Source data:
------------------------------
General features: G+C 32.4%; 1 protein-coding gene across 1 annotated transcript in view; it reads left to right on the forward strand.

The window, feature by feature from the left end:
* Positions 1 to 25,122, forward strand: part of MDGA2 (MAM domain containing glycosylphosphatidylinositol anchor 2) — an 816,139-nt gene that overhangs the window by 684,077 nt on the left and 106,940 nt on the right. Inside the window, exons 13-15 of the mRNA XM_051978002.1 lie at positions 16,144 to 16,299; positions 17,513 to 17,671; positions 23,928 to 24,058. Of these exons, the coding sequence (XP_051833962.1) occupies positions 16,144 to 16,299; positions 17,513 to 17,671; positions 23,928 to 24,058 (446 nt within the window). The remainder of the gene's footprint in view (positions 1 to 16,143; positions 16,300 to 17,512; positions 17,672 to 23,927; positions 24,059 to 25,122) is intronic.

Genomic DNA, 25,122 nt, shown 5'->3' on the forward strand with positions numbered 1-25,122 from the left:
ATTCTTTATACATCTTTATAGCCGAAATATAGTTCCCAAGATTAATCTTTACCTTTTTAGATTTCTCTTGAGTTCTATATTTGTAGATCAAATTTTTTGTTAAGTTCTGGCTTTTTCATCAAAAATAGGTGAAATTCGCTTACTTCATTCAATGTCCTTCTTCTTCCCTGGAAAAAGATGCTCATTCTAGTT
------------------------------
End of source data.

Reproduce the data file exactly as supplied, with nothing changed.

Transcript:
General features: G+C 32.4%; 1 protein-coding gene across 1 annotated transcript in view; it reads left to right on the forward strand.

The window, feature by feature from the left end:
* Positions 1 to 25,122, forward strand: part of MDGA2 (MAM domain containing glycosylphosphatidylinositol anchor 2) — an 816,139-nt gene that overhangs the window by 684,077 nt on the left and 106,940 nt on the right. Inside the window, exons 13-15 of the mRNA XM_051978002.1 lie at positions 16,144 to 16,299; positions 17,513 to 17,671; positions 23,928 to 24,058. Of these exons, the coding sequence (XP_051833962.1) occupies positions 16,144 to 16,299; positions 17,513 to 17,671; positions 23,928 to 24,058 (446 nt within the window). The remainder of the gene's footprint in view (positions 1 to 16,143; positions 16,300 to 17,512; positions 17,672 to 23,927; positions 24,059 to 25,122) is intronic.

Genomic DNA, 25,122 nt, shown 5'->3' on the forward strand with positions numbered 1-25,122 from the left:
ATTCTTTATACATCTTTATAGCCGAAATATAGTTCCCAAGATTAATCTTTACCTTTTTAGATTTCTCTTGAGTTCTATATTTGTAGATCAAATTTTTTGTTAAGTTCTGGCTTTTTCATCAAAAATAGGTGAAATTCGCTTACTTCATTCAATGTCCTTCTTCTTCCCTGGAAAAAGATGCTCATTCTAGTT